Wednesday, January 9, 2013

A Lovely Winter Garden

Gardening is not just reserved for summer. I have a winter garden producing fresh greens right now, and it is something that you can do, too.

In the fall, I researched cold frame gardening, and I felt confident that we could turn one of our raised beds into a lettuce-producing factory year-round.

I made out a honey-do list and batted my eyes at my husband. The next thing you know, he got right to work. Oh, how I love that man!

We chose one of our raised beds that already had some mature kale plants and green onions growing in it. We also planted some salad greens and cilantro seedlings. All fair well in cold weather.

My husband first took 10 one-foot rebar pieces and placed them inside each of the four corners of the raised bed, spacing them 2 feet apart along both sides of the bed. Next, he measured and cut five pieces of 1/2 inch pvc piping, each 8 feet long. He then attached the piping from the rebar pieces directly across the top of the bed to another piece of rebar.

Next came the fun part. He, with the help of his lovely assistant, measured enough heavy plastic to cover the bed. This was about a 10' x 14' piece of 6-mil. plastic for the 4’ x 8’ bed. After covering the bed with the plastic, he used heavy screws and bungee cords to attach the plastic to the frame of the raised bed.

It's important to have a way to vent your cold frame so that the plants don't overheat. Even on cold days, the sun's rays can beam down and make the temperature inside the cold frame too hot if it's not vented properly. During the day, I open the sides and use heavy clips to keep them open, and then I close them back at night.

And there you have it: Lots of salad greens, kale, green onions, and cilantro to feed our family this winter. All for about $30!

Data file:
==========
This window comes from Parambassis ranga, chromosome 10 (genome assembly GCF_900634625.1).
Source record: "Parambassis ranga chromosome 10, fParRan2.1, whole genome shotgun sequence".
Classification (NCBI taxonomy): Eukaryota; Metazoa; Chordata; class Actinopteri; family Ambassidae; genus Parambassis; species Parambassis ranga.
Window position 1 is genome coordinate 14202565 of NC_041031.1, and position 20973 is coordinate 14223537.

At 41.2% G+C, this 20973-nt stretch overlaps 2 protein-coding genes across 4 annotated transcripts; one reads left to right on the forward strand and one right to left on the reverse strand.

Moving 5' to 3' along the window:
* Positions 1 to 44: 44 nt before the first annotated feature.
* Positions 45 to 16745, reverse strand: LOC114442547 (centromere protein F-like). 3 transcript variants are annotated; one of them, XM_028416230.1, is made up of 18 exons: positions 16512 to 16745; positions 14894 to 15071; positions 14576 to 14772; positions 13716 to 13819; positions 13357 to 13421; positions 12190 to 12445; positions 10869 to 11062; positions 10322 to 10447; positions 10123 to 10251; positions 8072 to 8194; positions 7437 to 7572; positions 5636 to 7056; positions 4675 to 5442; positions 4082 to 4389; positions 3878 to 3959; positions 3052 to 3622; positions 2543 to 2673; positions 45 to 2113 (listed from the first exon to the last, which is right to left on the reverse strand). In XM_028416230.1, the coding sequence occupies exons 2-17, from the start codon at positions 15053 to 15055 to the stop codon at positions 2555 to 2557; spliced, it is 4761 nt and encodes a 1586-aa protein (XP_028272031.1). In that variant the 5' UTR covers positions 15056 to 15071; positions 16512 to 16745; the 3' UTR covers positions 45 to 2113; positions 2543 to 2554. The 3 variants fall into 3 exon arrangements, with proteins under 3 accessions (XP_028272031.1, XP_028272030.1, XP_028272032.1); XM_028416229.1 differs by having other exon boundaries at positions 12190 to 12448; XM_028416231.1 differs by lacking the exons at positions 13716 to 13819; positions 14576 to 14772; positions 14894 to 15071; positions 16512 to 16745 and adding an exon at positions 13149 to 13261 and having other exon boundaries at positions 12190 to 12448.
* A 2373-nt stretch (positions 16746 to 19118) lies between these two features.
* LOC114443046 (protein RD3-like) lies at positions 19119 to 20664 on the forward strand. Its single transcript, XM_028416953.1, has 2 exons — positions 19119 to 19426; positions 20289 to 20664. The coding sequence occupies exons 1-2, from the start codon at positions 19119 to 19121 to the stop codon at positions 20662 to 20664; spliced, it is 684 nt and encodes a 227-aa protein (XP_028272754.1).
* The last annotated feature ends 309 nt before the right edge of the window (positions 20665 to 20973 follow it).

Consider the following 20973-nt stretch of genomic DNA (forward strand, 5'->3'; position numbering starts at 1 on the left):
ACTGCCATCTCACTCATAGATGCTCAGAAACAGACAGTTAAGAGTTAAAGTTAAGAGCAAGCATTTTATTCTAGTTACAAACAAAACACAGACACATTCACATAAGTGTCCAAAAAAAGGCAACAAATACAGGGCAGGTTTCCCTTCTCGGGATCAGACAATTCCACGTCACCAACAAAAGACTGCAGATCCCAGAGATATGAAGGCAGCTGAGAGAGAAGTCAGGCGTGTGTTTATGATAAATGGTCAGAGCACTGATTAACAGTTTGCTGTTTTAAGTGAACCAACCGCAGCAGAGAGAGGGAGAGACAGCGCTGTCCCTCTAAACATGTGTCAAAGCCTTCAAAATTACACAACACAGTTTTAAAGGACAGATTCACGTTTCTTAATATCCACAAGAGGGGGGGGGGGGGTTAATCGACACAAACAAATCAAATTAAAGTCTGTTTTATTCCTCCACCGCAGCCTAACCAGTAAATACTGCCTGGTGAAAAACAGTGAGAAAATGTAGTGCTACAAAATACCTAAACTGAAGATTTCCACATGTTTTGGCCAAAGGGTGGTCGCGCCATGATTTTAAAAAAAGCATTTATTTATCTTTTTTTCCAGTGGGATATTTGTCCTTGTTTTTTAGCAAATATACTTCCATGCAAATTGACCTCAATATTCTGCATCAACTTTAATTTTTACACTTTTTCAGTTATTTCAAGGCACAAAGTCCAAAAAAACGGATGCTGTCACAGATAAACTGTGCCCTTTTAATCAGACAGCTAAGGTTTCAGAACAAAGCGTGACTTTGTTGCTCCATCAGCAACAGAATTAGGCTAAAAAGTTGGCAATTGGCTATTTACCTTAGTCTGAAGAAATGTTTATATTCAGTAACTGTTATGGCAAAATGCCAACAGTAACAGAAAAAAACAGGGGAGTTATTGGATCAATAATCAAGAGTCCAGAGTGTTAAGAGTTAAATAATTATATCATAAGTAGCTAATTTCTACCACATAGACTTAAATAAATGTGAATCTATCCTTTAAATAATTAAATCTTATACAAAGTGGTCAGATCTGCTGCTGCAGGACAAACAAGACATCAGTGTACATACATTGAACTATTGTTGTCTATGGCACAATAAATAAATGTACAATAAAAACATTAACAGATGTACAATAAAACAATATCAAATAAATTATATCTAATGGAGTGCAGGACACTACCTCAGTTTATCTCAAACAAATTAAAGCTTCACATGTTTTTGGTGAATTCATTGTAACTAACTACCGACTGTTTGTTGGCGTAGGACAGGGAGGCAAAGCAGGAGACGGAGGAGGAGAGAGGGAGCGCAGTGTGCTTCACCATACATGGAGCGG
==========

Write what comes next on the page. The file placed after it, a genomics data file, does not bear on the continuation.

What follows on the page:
So grab yourself a tall glass of sweet iced tea and come on over. It's summer all winter long at our house!

— Shawn Neal


  1. This is a great article, and now I can't WAIT to try this - how simple! Shawn is a true "Renaissance Woman" with a knack for trying things and telling about her forays into a more wholesome, natural way to live and eat.
    Bravo, Shawn! :) ~ Kathy B.

  2. Hi Shawn! My mom (Leigh Ann King) sent me a link to your blog. She knows my love for all things gardening, blogging, and cilantro---yummm! Our yard is too small for a winter garden right now, but I'm going to store this info away for the future! :)

    Megan Birke

    1. Thanks for stopping by, Megan! It's probably too late for a winter garden this year, but it's never too early to be planning for your summer garden. No yard is too small! We've grown pumpkins, blueberries, and lavender in our landscaping when our backyard space was too small. Raised beds and container gardening are also a great way to maximize produce in a small amount of space. If you don't already have it, a wonderful resource for your library would be Mel Bartholomew's book, "Square Foot Gardening." Best wishes and lots of healthy eating to you and your beautiful family!

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